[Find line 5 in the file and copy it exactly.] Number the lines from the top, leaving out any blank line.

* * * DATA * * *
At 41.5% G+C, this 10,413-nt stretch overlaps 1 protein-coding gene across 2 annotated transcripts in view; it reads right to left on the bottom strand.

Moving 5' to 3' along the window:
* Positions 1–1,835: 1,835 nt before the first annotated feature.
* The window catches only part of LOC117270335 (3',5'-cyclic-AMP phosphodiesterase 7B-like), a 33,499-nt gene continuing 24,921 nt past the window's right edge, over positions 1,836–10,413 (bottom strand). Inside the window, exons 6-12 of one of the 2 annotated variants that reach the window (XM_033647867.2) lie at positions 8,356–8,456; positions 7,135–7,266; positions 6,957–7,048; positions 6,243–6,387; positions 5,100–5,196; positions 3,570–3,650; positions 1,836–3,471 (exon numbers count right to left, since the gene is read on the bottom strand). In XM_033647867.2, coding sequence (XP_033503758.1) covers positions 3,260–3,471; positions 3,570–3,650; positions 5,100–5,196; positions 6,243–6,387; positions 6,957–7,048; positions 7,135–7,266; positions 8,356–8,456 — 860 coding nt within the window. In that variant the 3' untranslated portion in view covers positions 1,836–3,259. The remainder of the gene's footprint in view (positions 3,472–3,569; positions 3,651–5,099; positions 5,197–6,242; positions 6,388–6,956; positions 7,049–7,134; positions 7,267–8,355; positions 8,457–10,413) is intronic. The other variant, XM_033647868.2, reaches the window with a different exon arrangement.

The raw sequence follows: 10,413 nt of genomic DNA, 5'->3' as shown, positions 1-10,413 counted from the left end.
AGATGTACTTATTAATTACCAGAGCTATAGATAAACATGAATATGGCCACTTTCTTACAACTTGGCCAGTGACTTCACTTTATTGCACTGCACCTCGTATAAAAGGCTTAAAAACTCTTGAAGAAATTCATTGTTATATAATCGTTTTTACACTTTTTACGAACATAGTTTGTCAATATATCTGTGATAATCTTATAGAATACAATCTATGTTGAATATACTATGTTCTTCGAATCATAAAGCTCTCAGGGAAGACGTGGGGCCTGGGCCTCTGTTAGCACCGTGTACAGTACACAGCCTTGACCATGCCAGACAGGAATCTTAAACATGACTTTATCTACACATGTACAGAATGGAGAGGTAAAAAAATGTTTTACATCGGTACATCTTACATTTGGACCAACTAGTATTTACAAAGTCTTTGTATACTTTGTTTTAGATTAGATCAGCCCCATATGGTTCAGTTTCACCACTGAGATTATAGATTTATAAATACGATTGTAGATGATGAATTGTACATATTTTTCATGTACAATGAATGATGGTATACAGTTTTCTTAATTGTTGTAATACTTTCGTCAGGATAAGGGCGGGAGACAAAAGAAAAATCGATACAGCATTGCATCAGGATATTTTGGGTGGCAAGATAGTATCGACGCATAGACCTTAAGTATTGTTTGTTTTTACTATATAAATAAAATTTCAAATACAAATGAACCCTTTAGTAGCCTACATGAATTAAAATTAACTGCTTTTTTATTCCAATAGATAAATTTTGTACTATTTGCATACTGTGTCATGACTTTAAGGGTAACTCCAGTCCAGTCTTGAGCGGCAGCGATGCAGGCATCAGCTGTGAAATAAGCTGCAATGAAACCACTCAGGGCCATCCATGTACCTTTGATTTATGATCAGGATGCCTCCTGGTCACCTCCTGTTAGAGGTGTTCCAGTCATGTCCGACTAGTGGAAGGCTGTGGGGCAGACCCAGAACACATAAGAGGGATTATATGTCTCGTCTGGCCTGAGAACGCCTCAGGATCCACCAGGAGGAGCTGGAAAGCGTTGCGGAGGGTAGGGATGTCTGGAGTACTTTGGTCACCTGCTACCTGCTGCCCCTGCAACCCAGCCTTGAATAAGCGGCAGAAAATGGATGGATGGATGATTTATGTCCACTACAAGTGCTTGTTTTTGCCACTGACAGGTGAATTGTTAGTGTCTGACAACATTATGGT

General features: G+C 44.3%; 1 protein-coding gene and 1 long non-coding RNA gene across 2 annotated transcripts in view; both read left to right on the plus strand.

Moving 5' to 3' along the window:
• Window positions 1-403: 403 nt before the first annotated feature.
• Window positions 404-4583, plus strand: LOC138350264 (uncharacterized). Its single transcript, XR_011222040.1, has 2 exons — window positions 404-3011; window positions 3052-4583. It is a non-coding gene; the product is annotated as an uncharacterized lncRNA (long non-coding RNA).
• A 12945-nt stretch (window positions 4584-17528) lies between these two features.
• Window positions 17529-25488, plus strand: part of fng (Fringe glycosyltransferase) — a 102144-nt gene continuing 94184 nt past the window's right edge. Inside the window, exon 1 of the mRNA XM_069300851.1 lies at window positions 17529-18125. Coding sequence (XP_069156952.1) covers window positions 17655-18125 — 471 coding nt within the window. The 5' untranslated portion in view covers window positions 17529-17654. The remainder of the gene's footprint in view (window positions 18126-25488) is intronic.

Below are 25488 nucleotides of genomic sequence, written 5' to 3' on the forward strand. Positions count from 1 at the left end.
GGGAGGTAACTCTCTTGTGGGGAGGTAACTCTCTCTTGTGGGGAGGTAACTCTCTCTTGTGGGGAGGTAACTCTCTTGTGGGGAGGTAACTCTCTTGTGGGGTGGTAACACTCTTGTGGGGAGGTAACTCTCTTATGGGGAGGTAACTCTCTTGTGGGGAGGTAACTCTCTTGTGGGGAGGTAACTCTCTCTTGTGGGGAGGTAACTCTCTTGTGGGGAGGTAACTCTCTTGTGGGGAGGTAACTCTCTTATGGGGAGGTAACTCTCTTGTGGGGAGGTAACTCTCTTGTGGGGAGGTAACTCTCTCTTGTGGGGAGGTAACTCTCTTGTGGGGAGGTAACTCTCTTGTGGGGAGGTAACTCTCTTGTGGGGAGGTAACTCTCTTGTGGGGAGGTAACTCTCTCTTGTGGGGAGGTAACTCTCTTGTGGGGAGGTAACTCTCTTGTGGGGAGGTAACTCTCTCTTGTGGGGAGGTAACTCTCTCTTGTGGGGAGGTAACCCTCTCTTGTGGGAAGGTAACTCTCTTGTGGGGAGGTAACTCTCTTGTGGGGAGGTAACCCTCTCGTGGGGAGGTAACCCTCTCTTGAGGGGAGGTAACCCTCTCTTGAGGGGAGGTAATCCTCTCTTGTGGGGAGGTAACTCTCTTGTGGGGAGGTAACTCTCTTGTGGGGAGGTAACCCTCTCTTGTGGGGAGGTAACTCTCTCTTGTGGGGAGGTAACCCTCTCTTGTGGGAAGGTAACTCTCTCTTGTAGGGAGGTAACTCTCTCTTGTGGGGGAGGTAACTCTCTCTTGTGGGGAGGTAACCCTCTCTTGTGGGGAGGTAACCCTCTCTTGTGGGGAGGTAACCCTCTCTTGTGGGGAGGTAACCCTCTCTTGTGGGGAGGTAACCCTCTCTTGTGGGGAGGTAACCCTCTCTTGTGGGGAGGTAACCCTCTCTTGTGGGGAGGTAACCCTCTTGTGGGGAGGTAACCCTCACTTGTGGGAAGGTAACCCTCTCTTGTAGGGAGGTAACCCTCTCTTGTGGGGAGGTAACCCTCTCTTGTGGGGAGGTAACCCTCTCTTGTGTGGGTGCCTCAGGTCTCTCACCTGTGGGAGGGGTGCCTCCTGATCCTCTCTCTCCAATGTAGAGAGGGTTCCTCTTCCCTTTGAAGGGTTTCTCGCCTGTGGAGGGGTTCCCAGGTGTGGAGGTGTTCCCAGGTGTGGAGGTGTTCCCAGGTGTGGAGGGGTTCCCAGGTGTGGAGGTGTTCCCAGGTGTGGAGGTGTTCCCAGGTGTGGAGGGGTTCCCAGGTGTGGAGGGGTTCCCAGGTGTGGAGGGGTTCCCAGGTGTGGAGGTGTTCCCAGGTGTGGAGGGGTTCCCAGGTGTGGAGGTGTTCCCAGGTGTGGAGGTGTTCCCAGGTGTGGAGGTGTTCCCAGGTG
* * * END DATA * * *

The raw sequence follows: 10,413 nt of genomic DNA, 5'->3' as shown, positions 1-10,413 counted from the left end.